Friday, October 22, 2010

Relationship of Principal Management Styles and Job Satisfaction

Halpin (1956) found out that the management style characterized as high on both task and relationship dimensions is associated with such group characteristics as harmony, intimacy and procedural clarity, and with favorable changed in group attitude. Rapport and a positive perception of the principal as a leader can improve climate and subsequently student achievement (Miller, 1969). Staff participation and leadership in decision-making is related to student achievement, cohesiveness of the schools and teacher morale (Wynne, 1980). Principals’ involvement in and concern for instruction is related with pupil social growth, morale and school climate (Young, 1980). Staff morale and school climate is closely related with effective principalship (Sapone, 1983).
Kowalski (2003), after reviewing a number of researches, reported that the effectiveness of task-oriented versus people-oriented management has not conclusively supported the superiority of either orientation. Smith and Piele (1997), based from a review of researches, reported that there are different effects of management styles in organizational context. First, a minor task that is simple and unambiguous may benefit from a directive approach while a complex work will often benefit from a more participative approach. Second, workers with little training or expertise will benefit from clear, detailed directions or emotional support while highly capable workers may resent micromanagement from above. Third, when circumstances dictate a quick decision, participation may have to be sacrificed for efficiency. Fourth, ingrained patterns of behaviors may crimp any kind of management styles. Fifth, a participative approach may soften resistance to new ideas. And sixth, events in surrounding community or the larger society may affect management style.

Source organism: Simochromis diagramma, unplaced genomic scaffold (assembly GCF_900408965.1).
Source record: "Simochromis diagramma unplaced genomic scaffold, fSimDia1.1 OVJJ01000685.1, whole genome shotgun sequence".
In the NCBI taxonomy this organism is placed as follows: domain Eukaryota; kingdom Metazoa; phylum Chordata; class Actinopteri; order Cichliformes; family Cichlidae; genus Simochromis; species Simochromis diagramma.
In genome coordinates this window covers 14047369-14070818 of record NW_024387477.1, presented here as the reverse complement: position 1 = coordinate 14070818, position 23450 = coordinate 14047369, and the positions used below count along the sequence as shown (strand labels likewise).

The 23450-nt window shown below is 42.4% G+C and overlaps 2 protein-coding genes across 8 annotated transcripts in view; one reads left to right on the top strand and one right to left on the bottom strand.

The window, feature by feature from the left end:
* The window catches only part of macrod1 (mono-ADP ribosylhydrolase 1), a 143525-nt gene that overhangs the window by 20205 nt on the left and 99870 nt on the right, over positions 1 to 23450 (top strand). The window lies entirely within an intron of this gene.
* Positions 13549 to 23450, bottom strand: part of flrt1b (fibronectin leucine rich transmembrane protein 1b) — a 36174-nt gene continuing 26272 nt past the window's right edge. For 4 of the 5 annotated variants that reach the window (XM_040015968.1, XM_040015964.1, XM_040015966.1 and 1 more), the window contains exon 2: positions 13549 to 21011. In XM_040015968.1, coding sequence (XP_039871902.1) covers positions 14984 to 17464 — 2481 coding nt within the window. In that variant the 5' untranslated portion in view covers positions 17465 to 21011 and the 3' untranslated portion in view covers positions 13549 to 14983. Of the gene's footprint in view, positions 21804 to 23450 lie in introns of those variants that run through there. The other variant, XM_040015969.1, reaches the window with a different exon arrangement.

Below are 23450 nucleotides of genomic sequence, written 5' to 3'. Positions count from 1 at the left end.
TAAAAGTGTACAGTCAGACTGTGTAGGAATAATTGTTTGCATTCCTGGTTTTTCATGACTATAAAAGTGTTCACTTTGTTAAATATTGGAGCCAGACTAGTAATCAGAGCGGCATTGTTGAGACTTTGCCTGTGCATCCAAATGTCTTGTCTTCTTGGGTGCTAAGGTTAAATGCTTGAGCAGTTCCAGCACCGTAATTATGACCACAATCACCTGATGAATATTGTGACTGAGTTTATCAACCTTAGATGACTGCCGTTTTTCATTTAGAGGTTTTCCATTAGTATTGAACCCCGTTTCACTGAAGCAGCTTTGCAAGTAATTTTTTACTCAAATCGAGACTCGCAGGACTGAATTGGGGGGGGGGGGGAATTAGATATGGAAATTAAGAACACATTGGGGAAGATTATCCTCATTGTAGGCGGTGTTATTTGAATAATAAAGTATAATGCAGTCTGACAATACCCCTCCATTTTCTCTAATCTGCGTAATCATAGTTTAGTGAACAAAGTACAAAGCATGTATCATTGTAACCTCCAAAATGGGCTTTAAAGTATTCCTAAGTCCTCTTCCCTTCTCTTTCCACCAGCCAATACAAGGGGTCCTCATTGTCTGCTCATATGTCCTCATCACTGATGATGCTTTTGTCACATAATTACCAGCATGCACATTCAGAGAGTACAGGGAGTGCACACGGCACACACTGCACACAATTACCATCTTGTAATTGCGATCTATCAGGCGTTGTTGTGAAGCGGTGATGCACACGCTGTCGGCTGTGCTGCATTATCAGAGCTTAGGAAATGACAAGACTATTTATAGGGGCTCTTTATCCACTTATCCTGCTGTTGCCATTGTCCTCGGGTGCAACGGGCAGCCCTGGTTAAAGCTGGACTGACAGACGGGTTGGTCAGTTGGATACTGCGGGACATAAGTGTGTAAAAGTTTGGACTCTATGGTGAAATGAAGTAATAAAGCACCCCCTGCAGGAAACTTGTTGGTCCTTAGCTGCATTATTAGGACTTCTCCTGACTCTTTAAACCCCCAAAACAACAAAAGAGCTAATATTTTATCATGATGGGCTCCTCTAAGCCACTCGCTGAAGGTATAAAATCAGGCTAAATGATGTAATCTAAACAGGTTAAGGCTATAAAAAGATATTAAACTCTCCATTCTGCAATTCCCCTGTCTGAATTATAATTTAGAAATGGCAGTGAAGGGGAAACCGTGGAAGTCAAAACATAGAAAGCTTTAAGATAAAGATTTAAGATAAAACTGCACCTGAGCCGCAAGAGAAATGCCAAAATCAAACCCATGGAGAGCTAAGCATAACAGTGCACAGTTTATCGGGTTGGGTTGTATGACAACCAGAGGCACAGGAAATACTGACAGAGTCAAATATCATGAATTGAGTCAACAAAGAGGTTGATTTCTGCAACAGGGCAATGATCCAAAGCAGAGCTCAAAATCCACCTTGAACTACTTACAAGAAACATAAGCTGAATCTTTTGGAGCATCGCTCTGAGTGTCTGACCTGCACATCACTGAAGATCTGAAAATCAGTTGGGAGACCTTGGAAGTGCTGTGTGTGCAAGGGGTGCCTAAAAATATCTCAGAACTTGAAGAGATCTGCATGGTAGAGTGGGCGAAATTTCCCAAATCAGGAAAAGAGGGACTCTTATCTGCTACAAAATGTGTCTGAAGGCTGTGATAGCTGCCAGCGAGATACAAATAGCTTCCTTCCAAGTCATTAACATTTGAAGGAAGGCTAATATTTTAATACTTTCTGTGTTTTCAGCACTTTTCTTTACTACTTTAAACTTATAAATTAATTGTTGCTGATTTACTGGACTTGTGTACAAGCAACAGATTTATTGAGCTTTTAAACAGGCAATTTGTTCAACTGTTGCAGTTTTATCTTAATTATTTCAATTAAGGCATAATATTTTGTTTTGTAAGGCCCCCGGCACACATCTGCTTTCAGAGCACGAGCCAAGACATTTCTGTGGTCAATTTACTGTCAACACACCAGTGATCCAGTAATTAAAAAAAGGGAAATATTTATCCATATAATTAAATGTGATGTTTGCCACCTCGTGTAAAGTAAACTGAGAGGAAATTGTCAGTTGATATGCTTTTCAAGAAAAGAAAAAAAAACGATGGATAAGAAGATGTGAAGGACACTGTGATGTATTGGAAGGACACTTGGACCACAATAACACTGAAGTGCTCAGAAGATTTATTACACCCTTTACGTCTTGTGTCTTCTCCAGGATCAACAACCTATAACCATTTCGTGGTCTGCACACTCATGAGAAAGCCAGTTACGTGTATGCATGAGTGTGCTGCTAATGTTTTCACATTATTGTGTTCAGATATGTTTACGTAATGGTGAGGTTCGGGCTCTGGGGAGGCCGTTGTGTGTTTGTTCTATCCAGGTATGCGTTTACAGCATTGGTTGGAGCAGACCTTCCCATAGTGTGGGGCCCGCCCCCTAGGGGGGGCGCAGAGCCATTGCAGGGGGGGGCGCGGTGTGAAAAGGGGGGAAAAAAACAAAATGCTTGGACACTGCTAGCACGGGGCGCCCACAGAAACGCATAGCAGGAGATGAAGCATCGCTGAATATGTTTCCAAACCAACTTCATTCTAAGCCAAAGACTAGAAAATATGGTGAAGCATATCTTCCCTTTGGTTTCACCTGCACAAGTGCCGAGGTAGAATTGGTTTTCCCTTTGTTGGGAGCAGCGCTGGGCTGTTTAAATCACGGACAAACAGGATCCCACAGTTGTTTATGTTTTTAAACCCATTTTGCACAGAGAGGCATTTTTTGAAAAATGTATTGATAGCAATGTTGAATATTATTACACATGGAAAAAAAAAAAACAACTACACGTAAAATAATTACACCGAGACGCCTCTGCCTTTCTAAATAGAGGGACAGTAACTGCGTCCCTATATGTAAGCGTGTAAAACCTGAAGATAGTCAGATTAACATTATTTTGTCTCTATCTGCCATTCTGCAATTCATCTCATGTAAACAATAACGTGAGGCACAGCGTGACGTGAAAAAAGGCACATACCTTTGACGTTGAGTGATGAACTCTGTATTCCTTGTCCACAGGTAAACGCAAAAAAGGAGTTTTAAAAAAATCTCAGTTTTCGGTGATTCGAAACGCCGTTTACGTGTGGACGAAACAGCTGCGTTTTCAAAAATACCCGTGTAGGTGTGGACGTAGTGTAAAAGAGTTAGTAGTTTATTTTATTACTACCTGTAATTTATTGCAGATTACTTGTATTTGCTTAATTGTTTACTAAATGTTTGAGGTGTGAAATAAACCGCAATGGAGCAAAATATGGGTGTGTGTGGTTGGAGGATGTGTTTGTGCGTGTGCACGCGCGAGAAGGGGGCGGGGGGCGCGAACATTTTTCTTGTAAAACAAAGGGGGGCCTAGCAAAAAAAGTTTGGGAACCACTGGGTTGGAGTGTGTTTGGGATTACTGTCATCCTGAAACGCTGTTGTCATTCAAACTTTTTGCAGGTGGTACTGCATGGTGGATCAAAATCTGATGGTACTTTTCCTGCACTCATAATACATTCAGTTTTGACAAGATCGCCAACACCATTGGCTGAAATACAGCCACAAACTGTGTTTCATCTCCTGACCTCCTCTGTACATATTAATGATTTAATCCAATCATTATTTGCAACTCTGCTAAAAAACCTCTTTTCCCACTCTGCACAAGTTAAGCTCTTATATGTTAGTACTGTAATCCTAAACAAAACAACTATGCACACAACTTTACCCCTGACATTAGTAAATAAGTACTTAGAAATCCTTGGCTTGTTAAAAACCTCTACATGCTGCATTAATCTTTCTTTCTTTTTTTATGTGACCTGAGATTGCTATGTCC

Bunanig (1976) in her research of management behaviors of elementary and secondary schools of CFIC school administrators revealed that principals consider themselves as consideration-oriented. Teachers had similar perceptions of the administrators and viewed them as considerate and democratic. Marra (1988) in his research of elementary principals’ leadership behaviors revealed that teacher perception of principals’ behavior was affected by how much they participated in decision making. Teachers’ job satisfaction and decision making participation correlated with principals’ leadership behavior which is also correlated with the achievement of students.

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